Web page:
Post-Traumatic Stress Disorder (PTSD) and the Brain
- Published28 Oct 2022
- Source BrainFacts/SfN
People who experience a traumatic event such as abuse, violence, or a natural disaster may develop post-traumatic stress disorder, or PTSD. In the brain, the stress of the trauma, combined with the memory of it, forms especially strong memories. People with PTSD may experience flashbacks, anxiety, and intense fear when something triggers those memories. Therapy can help people understand their triggers and how to manage the stress responses that come with it.
This is a video from the 2022 Brain Awareness Video Contest.
Created by Rachel Kim.
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Post-traumatic stress disorder, also known as PTSD, occurs in people who have experienced one or more traumatic events.
These include, but are not limited to, childhood abuse, natural disasters or sexual violence. It is characterized by flashbacks, problems with concentration, and anxiety. PTSD forms in the brain as a combination of stress responses and memory formation.
For example, let’s say you are walking on the street, and see an aggressive dog running towards you. What is happening in your brain?
First the stimulus gets in the brain, signaling alertness and then sending it to other parts of the brain for processing. The hippocampus, a part of the limbic system, is where the new events’ memories are laid down. New sensory signals are transcribed in the cortex, and they are then transmitted to the hippocampus.
When we are faced with a threat just like the dog running towards you, that message is sent to the amygdala, a part of the limbic system responsible for fear and aggression, and it assesses the threat and sends a message to the brain stem to activate the stress response. This activates the HPA axis, the hypothalamic, pituitary, and adrenal system, which work together to communicate with adrenal glands to help regulate functions like heart rate, digestion, and respiration. These signals release stress hormones such as epinephrine and norepinephrine, which triggerphysical responses such as increasing heart rate. These two main concepts, memory and stress response, come together to form very strong memories.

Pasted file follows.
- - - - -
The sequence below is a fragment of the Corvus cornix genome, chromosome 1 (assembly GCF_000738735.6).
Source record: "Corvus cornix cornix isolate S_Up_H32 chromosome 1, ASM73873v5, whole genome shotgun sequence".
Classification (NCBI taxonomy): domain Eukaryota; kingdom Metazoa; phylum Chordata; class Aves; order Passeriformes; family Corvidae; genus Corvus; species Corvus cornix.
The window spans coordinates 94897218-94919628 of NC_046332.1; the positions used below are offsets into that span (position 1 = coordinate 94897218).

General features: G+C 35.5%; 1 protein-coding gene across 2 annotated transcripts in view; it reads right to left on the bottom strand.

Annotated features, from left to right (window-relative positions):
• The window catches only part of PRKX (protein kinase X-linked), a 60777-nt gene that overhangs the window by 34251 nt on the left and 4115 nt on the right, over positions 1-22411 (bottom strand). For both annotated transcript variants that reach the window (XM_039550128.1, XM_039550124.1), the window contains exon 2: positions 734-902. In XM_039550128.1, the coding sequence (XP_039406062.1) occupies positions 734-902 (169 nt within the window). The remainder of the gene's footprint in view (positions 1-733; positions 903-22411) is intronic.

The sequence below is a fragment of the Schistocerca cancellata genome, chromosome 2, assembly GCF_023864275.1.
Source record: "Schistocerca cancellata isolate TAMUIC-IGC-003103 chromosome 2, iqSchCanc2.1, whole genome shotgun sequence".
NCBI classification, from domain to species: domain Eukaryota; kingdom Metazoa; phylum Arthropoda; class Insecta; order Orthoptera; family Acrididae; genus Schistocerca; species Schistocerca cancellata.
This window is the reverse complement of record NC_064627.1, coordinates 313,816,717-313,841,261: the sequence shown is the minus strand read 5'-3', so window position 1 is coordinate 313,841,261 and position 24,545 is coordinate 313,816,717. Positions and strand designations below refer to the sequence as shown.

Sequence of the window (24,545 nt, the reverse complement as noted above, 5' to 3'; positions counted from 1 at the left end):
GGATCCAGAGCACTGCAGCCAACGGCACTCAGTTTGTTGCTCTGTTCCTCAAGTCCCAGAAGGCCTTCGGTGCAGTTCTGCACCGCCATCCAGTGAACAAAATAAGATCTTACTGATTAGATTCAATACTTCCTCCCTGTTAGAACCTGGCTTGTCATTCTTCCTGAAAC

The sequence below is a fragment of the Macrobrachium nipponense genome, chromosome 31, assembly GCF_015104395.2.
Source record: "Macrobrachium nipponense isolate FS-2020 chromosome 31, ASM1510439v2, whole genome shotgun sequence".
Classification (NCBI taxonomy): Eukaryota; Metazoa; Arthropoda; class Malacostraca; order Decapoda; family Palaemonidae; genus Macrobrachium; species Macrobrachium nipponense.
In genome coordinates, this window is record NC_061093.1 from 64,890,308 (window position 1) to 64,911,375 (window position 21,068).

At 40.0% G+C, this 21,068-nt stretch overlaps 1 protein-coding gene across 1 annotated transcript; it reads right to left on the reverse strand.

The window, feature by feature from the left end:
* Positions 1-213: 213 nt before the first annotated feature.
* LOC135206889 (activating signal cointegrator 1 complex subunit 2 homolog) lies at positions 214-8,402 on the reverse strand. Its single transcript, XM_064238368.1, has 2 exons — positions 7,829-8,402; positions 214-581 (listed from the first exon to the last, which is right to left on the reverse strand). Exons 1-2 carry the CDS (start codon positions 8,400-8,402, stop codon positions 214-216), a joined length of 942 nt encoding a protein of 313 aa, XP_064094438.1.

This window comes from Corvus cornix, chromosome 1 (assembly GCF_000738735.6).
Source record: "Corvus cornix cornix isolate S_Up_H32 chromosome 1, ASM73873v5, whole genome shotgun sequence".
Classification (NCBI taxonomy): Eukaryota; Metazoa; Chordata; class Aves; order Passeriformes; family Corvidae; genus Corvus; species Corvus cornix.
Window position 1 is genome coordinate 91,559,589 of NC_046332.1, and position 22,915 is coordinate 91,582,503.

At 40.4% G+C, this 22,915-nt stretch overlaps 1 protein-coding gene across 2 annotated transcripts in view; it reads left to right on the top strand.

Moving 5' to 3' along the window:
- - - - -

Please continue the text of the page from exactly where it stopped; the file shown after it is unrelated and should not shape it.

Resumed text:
So, if you go back to the scenario earlier, the memory of running away from the dog is now encoded in the brain negatively. PTSD is also an involuntary defense adaptation. Strong emotions can be triggered in a similar environment in order to prepare our body’s reactions.
For example, let’s say you are really thirsty and you need to find a safe water spring when you are hiking. If you succeeded and found the water spring, the certain landmarks you took are going to create good emotions. On the other hand, if you got lost and had to be chased by wild animals in the mountains, the landmarks you took are going to create negative emotions associated with that environment.
After traumatic events, the hippocampus does not function in the way it normally does. The size shrinks, leading it to memory-coding errors and processing errors. Traumatic memories have different characteristics than normal memories.
You have little control over the retrieval of these memories, which means they can come back involuntarily without warning. They are usually triggered by reminders in the environment. When they come back, they tend to be associated with all the same emotions and unpleasant physiological sensations that someone experienced at the time of the trauma.
People with PTSD experience major stress from non-harmful experiences due to maladaptive associations that are created between the traumatic events and day-to-day events.
Then our final question is, what is the solution? The answer is, participating actively in therapy. By that, patients have the opportunity to understand their triggers and how to manage their future stress.
In this video, we talked about how PTSD works in the brain, and how it affects an individual’s life.